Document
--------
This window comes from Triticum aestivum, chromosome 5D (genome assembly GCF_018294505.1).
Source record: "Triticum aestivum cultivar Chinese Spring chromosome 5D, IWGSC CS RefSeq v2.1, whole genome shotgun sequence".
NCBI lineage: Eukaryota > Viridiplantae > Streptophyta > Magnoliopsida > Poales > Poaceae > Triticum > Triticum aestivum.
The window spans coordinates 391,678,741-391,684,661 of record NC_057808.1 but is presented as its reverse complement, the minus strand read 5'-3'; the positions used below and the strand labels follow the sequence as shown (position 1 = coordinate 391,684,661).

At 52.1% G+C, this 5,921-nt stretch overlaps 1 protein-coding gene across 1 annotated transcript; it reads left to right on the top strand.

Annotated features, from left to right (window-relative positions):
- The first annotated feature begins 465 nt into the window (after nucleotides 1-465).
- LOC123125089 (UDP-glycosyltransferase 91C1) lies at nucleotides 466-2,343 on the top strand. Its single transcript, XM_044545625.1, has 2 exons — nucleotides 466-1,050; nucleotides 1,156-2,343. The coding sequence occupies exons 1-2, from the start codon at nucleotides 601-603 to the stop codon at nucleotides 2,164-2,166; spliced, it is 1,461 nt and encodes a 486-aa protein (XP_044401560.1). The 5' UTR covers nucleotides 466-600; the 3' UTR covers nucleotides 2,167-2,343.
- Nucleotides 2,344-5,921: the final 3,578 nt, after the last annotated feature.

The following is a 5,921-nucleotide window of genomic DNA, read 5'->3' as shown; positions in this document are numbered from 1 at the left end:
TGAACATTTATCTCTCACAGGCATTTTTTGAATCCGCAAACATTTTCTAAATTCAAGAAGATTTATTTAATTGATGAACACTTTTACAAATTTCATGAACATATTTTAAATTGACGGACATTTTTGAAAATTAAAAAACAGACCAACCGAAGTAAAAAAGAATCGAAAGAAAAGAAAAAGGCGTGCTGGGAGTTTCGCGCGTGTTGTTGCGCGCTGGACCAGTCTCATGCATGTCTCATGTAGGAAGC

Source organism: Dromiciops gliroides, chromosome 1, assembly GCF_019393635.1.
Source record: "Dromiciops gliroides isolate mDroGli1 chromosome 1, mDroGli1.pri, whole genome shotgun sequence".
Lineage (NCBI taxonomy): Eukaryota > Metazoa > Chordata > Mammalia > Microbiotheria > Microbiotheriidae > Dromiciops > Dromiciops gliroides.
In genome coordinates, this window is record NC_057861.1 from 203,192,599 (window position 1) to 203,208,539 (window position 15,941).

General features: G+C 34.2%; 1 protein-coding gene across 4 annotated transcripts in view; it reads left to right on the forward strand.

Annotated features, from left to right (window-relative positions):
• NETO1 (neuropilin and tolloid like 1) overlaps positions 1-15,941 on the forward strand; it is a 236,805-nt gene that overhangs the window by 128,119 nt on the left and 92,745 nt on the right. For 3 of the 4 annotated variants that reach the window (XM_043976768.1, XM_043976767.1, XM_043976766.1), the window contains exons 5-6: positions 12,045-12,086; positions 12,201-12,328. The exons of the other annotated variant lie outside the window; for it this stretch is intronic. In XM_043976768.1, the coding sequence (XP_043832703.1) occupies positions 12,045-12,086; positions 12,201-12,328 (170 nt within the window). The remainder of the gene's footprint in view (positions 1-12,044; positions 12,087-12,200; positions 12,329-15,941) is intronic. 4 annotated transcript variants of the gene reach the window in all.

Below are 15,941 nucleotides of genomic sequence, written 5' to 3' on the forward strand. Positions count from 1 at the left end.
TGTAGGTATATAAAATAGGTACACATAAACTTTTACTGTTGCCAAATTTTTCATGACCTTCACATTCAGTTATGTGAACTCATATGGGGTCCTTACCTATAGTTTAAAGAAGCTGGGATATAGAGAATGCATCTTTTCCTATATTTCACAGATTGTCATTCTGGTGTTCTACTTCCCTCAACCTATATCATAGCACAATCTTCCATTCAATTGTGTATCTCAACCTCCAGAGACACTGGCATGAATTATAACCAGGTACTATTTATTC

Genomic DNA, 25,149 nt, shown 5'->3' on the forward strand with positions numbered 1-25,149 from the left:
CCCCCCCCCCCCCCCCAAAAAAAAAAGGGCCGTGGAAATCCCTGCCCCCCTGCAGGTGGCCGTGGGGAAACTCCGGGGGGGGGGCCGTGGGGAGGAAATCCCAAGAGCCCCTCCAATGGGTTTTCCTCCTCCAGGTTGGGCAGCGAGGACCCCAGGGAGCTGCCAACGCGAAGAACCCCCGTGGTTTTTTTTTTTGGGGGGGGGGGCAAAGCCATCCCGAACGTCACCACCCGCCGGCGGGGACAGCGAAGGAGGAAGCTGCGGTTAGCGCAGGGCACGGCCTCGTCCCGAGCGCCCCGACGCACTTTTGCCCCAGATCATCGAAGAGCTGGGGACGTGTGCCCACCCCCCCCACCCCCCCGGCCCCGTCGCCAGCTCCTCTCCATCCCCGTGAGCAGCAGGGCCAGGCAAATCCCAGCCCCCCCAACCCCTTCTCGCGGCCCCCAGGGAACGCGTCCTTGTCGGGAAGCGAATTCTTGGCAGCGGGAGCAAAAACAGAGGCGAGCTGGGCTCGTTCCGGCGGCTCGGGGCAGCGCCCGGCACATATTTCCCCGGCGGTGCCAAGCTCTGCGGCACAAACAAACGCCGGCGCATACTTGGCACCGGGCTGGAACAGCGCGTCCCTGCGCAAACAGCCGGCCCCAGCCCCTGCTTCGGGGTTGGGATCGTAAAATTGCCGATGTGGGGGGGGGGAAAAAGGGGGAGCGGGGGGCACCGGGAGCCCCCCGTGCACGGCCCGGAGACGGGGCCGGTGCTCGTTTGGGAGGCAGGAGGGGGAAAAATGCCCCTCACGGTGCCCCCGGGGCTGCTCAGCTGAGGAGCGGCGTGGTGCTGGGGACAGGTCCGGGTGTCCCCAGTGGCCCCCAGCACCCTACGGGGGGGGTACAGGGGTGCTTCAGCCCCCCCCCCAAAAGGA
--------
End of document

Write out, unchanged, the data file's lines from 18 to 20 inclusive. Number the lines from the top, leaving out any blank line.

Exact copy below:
• NETO1 (neuropilin and tolloid like 1) overlaps positions 1-15,941 on the forward strand; it is a 236,805-nt gene that overhangs the window by 128,119 nt on the left and 92,745 nt on the right. For 3 of the 4 annotated variants that reach the window (XM_043976768.1, XM_043976767.1, XM_043976766.1), the window contains exons 5-6: positions 12,045-12,086; positions 12,201-12,328. The exons of the other annotated variant lie outside the window; for it this stretch is intronic. In XM_043976768.1, the coding sequence (XP_043832703.1) occupies positions 12,045-12,086; positions 12,201-12,328 (170 nt within the window). The remainder of the gene's footprint in view (positions 1-12,044; positions 12,087-12,200; positions 12,329-15,941) is intronic. 4 annotated transcript variants of the gene reach the window in all.

Below are 15,941 nucleotides of genomic sequence, written 5' to 3' on the forward strand. Positions count from 1 at the left end.
TGTAGGTATATAAAATAGGTACACATAAACTTTTACTGTTGCCAAATTTTTCATGACCTTCACATTCAGTTATGTGAACTCATATGGGGTCCTTACCTATAGTTTAAAGAAGCTGGGATATAGAGAATGCATCTTTTCCTATATTTCACAGATTGTCATTCTGGTGTTCTACTTCCCTCAACCTATATCATAGCACAATCTTCCATTCAATTGTGTATCTCAACCTCCAGAGACACTGGCATGAATTATAACCAGGTACTATTTATTC